Thanks to the ingenuity of people of the past, eye glasses have a long and profitable history. The first ones appeared about the time of Christ, in China. We are told Nero used an emerald to aid his vision. Today exact correction is possible through glass grinding or plastic lens creation. All this is needed because of common eye problems we may have inherited or acquired.
Sight is impossible until light enters our eyeballs and changes to electrical impulses at the retina in the back of the eye. If any of this process is hindered, then vision is either impaired, or stopped. Light enters the eyeball by passing through the cornea or the outer convex disk that is filled with a liquid called the aqueous humor. The light then passes through the pupil, a hole whose diameter changes as the iris opens or closes. Next the light is refracted by the lens. This clear disk changes shape automatically by means of muscles so that it can keep images in focus. Refraction means the light is bent out or in so that it focuses on the retina, the back of the eyeball. At the retina, light is converted into electrical impulses that are then sent via the optic nerve to the brain.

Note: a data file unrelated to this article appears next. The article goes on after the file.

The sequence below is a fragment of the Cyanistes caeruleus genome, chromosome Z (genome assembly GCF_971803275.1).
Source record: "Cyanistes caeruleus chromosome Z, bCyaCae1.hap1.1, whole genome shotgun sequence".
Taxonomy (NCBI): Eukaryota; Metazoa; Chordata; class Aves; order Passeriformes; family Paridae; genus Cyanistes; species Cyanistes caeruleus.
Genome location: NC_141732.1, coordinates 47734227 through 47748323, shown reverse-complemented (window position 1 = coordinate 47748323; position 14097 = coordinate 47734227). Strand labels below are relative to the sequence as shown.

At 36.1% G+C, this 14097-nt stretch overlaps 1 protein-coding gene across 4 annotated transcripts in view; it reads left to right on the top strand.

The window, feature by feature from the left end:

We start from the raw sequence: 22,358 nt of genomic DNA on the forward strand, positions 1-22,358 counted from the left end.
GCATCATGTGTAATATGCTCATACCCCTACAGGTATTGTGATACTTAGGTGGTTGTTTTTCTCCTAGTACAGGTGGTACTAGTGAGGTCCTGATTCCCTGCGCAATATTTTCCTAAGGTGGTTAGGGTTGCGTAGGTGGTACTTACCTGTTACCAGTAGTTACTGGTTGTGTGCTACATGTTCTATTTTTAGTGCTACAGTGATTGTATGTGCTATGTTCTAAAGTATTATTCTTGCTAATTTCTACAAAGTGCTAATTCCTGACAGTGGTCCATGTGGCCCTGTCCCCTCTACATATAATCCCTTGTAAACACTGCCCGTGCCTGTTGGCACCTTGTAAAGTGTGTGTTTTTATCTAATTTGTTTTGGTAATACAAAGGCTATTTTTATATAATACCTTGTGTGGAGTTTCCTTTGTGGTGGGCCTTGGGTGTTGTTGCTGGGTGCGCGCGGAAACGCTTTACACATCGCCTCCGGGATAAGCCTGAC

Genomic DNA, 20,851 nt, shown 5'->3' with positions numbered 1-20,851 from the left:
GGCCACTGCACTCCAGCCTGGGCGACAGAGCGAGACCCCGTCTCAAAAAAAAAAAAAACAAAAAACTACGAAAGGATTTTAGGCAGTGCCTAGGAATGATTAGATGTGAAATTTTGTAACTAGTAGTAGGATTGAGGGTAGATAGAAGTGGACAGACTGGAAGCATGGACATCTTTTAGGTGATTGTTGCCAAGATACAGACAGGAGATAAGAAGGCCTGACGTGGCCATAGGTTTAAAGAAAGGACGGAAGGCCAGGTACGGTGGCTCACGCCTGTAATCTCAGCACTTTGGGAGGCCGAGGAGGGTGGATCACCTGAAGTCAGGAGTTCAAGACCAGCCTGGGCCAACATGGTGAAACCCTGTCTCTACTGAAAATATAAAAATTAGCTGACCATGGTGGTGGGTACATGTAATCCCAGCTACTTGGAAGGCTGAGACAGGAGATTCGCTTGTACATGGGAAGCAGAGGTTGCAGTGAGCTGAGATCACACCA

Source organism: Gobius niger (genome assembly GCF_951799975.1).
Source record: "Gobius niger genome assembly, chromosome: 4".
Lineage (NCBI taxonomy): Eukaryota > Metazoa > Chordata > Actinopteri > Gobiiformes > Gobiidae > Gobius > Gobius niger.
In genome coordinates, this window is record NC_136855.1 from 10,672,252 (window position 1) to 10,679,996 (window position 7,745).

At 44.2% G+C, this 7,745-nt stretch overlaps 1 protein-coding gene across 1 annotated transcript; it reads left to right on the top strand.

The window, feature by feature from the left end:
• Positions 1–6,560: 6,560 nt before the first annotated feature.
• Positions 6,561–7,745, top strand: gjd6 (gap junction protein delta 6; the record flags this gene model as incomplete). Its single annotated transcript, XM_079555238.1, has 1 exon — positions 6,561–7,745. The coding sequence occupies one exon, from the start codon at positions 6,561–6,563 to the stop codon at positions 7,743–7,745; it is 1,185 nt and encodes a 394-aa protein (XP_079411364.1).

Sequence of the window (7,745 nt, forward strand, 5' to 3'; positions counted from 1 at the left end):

Let’s focus on the focus mechanism. Whether or not an image is in focus depends on the shape of the cornea, the ability of the lens to change shape, and the length of the eyeball. Though the vision mechanism is a marvelous design, it does not always work perfectly for everyone. For example, if the eyeball is too long, light focuses in front of the retina, causing blurry vision of distant objects. This is called myopia or nearsightedness. Such a person will be able to see close objects such as a book clearly, but distant objects such as a street sign may be blurry. Until recently, the only way to correct this was by placing a concave lens in front of the eye thus bending the light out so that it focuses correctly on the retina.
If the eyeball is too short, the light has not focused by the time it reaches the retina. This is called hyperopia or farsightedness. Such a person will be able to see distant objects but will find close objects blurry. A convex lens helps to bend the light in so that it will focus sooner, at the retina.
Some people do not see well for either focal distance. They may need bifocals, the upper part to correct for farsightedness, and the lower part to correct for nearsightedness. One cause of this is a stiff lens, often evident in older people. The lens cannot change shape as it used to and thus objects at both focal lengths are blurry.
Astigmatism is caused when either the cornea or lens shape is distorted. This causes multiple images on the retina giving blurry vision at all distances. It can be corrected with specially designed lenses that correct the irregularities.
In recent years, thanks to the invention and application of laser light, all of these eye problems can be reduced or eliminated by Lasik surgery.